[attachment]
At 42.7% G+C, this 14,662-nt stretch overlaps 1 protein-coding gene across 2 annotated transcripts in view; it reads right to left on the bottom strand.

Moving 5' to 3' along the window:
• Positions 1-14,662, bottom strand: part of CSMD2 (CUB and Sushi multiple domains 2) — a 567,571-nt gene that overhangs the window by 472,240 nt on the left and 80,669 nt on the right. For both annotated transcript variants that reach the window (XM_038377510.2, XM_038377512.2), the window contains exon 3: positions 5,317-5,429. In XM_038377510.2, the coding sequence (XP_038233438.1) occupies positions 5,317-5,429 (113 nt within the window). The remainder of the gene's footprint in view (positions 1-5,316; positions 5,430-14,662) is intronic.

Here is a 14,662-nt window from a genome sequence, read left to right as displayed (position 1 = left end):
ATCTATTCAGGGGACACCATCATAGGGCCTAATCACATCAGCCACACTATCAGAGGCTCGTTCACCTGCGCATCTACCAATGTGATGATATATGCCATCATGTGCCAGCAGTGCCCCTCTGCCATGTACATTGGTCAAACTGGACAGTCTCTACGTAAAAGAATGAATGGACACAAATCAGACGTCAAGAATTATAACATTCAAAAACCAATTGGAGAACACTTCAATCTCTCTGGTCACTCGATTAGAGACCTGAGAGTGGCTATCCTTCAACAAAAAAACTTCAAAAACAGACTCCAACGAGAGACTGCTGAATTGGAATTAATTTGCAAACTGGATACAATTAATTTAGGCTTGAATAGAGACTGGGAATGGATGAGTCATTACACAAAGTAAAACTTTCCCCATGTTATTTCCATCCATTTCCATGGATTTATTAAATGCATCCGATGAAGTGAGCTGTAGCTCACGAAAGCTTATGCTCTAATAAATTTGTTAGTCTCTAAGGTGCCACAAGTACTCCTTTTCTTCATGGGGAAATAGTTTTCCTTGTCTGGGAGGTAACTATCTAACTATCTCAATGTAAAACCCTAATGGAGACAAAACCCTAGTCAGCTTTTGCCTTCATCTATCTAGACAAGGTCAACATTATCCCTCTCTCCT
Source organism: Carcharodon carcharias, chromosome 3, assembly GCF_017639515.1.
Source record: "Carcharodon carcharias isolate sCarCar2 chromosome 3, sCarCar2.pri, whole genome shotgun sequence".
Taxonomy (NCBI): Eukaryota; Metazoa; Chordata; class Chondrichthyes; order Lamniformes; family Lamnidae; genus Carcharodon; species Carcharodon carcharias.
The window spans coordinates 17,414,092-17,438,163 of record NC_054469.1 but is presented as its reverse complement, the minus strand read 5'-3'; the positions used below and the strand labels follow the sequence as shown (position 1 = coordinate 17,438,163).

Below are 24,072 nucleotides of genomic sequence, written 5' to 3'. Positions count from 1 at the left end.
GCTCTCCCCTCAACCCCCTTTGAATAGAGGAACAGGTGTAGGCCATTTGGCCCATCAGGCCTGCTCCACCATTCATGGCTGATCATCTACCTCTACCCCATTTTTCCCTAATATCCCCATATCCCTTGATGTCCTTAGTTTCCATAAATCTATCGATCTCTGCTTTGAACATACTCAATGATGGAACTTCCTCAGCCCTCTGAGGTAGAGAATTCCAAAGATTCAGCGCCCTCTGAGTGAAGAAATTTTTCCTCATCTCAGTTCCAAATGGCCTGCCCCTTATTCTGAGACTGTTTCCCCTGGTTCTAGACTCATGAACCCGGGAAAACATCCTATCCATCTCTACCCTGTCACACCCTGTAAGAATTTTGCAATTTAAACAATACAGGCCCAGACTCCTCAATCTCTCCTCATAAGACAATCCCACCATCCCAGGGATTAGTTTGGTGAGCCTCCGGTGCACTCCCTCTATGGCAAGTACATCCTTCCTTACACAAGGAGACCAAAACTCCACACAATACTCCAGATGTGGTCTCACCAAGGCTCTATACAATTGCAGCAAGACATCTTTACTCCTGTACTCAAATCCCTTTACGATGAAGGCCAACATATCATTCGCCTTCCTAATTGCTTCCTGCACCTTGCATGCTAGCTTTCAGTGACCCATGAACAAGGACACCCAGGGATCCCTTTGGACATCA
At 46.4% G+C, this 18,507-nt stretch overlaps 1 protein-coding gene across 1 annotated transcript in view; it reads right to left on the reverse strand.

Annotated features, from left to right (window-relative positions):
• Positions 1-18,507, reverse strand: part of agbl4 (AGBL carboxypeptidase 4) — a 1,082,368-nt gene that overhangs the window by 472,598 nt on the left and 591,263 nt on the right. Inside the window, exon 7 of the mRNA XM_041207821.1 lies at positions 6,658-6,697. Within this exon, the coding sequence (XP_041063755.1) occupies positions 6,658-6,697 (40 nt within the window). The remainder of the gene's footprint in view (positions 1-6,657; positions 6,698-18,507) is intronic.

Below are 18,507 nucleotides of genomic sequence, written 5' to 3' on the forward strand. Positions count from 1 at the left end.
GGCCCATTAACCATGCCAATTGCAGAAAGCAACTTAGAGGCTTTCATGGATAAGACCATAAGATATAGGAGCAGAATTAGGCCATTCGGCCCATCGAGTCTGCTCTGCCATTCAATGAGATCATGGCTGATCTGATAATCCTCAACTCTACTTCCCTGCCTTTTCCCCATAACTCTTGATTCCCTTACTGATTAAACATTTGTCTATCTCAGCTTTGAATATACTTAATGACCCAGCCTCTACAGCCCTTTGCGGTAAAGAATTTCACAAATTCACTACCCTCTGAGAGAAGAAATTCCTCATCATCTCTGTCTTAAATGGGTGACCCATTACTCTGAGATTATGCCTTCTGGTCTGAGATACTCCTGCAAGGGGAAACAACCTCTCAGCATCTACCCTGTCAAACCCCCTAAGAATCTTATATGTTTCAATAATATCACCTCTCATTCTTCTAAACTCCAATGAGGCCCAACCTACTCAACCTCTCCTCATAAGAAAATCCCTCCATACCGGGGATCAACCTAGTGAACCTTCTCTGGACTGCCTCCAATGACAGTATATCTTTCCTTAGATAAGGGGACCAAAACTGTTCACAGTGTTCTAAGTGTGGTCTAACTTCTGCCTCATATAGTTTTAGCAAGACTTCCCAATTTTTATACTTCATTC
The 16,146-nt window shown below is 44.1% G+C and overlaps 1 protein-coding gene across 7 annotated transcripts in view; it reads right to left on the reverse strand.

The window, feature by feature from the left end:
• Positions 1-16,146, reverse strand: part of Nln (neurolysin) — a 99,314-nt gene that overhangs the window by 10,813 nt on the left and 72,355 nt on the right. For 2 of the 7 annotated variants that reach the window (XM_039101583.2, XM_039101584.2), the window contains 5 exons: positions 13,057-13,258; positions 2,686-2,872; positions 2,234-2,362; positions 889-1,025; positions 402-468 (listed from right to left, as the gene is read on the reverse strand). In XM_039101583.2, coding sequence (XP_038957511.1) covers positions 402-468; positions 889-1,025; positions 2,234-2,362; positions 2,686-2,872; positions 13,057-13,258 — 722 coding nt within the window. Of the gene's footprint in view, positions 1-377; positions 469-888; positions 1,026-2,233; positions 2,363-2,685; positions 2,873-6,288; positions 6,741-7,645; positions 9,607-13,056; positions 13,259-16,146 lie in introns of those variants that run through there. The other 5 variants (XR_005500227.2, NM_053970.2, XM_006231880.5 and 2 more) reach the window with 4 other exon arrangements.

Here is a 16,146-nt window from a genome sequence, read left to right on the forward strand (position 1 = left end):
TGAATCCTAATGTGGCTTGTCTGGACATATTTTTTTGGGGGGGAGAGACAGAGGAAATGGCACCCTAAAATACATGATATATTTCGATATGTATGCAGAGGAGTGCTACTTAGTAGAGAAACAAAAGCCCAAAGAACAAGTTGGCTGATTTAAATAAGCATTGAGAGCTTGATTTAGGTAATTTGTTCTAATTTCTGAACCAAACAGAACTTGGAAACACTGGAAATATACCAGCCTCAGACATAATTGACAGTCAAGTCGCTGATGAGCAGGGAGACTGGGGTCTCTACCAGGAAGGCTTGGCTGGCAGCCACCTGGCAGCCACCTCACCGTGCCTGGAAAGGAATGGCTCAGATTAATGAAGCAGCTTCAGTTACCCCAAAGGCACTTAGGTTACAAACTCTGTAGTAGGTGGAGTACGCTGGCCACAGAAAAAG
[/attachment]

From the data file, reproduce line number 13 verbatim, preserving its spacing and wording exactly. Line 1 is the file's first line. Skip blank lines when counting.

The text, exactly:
Annotated features, from left to right (window-relative positions):